Grey’s Anatomy

7.7/10  IMDb

A classmate requested that I do a review on Grey’s Anatomy a while ago, but I never got around to start watching it. However, over Thanksgiving break I had plenty of time to begin the series.

I can’t believe that I waited this long to start watching Grey’s Anatomy. In a previous post, I wrote a review on HouseHouse and Grey’s Anatomy are both medical “dramedies”; but to my amazement these two shows vastly differ. An episode of House focuses more on a single patient with a mysterious illness, where as an episode of Grey’s Anatomy is centralized on multiple patients. Grey’s Anatomy utilizes comedic relief more often to prevent the show from becoming too dramatic and tense. House uses comedic relief, but in more of a dark humor/sarcastic view.

Grey's Anatomy #3

Every television show about doctors and medical cases reminds me of one of Charles Dickens’s chapter titles, “Recalled to Life”. Although the job description of doctors may be portrayed inaccurately on television, doctors are known on television for bringing dead patients back to life. For example, a patient may be flatlining (heart shows no activity) and then a doctor will use defibrillator paddles, and then the patient will miraculously come back to life (this is medically inaccurate; it is not possible to shock a heart back to life). Doctors can, however, actually recall a person to life. A  doctor may give a flatlined person epinephrine or perform chest compressions and then person will be successfully resuscitated.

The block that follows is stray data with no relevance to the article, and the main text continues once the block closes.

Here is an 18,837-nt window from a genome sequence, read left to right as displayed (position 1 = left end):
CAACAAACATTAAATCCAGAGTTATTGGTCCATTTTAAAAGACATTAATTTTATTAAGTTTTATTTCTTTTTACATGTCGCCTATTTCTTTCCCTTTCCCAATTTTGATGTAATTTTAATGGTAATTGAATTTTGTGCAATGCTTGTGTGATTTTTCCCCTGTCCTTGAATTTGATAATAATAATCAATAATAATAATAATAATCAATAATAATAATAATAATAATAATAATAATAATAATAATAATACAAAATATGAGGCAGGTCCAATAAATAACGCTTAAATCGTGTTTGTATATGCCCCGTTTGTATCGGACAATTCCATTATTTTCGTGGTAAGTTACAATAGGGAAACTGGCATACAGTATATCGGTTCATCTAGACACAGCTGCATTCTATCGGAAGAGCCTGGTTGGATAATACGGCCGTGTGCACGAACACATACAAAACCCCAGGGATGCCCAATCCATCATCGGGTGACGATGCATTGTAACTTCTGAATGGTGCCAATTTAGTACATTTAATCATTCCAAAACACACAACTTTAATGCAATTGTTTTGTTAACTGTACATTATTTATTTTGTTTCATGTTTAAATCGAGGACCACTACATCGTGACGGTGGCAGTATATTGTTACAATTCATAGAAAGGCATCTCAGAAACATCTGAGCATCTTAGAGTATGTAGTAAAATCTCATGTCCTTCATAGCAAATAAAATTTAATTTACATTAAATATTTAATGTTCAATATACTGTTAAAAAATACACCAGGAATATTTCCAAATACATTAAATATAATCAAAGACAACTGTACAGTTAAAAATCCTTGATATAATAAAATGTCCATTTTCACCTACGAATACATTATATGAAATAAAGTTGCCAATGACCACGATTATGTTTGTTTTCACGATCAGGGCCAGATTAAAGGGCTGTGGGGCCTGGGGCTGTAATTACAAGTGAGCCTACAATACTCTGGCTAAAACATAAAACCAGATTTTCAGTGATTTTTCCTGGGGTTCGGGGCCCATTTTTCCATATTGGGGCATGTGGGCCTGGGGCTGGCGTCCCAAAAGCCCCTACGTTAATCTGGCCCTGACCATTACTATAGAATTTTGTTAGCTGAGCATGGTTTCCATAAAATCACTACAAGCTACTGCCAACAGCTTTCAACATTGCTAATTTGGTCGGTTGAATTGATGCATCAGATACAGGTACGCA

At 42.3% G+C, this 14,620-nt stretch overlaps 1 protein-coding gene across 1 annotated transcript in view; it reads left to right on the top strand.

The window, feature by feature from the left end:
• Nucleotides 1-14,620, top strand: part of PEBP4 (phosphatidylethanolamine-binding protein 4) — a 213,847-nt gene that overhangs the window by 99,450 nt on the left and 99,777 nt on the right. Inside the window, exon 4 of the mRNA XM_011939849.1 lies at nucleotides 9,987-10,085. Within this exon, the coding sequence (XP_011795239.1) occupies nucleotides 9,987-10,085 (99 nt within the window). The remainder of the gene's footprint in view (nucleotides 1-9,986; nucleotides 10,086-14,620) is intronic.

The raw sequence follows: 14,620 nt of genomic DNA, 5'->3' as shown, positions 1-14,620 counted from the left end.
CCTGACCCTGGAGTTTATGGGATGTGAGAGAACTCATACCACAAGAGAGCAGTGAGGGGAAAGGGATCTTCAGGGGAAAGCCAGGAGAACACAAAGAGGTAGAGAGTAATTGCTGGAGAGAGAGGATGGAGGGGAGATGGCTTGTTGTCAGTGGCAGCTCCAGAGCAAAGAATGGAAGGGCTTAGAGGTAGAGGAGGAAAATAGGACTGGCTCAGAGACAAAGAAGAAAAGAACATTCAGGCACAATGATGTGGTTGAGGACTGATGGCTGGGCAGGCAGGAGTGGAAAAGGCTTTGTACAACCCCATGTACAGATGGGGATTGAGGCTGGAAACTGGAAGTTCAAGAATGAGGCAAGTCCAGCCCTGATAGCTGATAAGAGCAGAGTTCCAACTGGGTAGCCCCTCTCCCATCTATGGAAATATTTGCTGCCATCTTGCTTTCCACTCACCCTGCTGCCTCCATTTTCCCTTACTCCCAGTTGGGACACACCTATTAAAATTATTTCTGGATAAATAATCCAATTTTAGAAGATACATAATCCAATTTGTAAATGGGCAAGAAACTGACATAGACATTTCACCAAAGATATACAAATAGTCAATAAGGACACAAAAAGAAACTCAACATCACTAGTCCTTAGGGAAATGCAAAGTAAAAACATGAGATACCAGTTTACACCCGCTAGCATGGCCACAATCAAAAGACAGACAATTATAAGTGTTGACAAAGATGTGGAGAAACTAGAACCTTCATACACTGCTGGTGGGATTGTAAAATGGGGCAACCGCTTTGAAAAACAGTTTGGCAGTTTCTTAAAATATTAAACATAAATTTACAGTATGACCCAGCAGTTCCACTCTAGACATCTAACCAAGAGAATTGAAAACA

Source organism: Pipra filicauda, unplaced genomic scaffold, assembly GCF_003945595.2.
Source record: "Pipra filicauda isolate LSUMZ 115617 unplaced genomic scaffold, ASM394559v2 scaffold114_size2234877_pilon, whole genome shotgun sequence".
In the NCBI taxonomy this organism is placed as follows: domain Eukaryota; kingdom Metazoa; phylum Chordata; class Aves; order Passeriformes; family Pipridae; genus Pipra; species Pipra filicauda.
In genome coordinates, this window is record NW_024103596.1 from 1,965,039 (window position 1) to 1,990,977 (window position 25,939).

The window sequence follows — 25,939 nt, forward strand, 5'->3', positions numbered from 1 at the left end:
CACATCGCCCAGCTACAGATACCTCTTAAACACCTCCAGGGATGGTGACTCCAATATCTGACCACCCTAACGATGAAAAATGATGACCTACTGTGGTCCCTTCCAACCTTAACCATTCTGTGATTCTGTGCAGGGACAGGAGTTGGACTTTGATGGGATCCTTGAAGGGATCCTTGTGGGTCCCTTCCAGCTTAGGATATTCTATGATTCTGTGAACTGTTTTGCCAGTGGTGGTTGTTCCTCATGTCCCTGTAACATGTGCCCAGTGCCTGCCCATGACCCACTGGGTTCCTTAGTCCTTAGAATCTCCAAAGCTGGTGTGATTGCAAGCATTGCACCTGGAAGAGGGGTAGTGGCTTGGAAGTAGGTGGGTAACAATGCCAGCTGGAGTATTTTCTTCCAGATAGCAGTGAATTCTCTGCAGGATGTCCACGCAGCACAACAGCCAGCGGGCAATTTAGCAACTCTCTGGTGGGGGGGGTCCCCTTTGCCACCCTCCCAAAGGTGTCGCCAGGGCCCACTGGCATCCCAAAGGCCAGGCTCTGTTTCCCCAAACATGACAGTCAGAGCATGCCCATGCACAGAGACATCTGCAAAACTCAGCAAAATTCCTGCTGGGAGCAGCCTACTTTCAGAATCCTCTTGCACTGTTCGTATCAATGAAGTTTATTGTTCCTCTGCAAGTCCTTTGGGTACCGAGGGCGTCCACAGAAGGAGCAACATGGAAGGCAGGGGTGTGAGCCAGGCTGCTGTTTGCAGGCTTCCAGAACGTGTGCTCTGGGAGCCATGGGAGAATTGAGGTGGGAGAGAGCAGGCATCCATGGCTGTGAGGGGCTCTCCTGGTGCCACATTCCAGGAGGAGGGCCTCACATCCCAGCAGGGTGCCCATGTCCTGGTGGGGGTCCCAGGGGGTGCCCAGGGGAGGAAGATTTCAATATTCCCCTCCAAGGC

One thought on “Grey’s Anatomy

  1. Pingback: The Mentalist | Unfolding The Plot

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